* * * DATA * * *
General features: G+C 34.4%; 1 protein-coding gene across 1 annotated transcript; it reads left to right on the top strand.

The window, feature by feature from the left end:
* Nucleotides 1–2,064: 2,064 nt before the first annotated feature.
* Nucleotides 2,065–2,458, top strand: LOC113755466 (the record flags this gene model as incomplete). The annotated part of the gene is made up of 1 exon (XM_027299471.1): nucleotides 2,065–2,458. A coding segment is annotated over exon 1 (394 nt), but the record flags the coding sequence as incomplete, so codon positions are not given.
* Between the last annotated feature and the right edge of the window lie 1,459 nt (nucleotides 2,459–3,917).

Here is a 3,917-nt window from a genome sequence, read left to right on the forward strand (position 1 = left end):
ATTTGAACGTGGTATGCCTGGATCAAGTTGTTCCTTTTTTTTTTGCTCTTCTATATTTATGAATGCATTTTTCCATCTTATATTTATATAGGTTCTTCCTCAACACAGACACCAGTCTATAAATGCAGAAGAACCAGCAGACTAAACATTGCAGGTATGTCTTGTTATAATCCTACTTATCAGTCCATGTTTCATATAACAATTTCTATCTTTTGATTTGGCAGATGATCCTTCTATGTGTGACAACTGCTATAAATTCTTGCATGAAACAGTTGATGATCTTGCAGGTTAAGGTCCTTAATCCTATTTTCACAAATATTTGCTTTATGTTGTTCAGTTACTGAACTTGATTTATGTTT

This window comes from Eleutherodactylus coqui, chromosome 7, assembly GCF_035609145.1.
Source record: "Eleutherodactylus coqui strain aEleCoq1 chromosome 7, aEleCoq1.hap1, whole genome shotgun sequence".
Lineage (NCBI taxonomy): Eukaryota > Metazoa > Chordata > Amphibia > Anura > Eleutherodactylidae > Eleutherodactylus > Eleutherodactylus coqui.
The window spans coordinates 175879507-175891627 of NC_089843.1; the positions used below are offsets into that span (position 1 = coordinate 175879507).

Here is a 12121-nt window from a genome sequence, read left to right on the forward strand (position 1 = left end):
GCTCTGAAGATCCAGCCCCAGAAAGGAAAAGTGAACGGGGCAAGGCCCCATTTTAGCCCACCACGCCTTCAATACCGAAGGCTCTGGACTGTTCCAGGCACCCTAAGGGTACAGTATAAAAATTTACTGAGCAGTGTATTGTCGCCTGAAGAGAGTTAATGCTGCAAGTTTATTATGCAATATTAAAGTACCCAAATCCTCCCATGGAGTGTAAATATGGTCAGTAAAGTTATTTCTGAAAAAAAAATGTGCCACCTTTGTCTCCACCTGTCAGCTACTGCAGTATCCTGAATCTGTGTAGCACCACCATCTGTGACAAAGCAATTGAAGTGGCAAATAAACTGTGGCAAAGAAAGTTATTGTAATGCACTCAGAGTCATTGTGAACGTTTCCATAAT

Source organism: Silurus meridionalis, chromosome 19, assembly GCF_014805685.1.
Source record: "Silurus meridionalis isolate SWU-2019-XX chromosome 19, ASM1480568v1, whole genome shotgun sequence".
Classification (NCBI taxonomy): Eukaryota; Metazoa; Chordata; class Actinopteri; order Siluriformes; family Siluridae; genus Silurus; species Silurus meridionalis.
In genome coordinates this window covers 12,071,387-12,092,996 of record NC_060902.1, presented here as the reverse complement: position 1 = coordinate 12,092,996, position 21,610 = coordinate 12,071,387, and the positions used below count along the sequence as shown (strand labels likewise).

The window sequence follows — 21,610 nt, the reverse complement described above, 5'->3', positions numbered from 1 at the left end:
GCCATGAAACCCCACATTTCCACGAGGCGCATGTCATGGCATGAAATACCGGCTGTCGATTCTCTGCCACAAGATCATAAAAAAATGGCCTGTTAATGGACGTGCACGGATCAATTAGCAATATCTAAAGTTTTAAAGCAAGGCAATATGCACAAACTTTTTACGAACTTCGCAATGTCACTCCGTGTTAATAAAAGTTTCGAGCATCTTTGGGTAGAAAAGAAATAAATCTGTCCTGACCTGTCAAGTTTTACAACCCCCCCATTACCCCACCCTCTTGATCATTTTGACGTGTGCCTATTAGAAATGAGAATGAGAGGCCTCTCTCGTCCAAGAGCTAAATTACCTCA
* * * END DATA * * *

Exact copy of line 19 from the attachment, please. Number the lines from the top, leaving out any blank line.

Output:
GCCATGAAACCCCACATTTCCACGAGGCGCATGTCATGGCATGAAATACCGGCTGTCGATTCTCTGCCACAAGATCATAAAAAAATGGCCTGTTAATGGACGTGCACGGATCAATTAGCAATATCTAAAGTTTTAAAGCAAGGCAATATGCACAAACTTTTTACGAACTTCGCAATGTCACTCCGTGTTAATAAAAGTTTCGAGCATCTTTGGGTAGAAAAGAAATAAATCTGTCCTGACCTGTCAAGTTTTACAACCCCCCCATTACCCCACCCTCTTGATCATTTTGACGTGTGCCTATTAGAAATGAGAATGAGAGGCCTCTCTCGTCCAAGAGCTAAATTACCTCA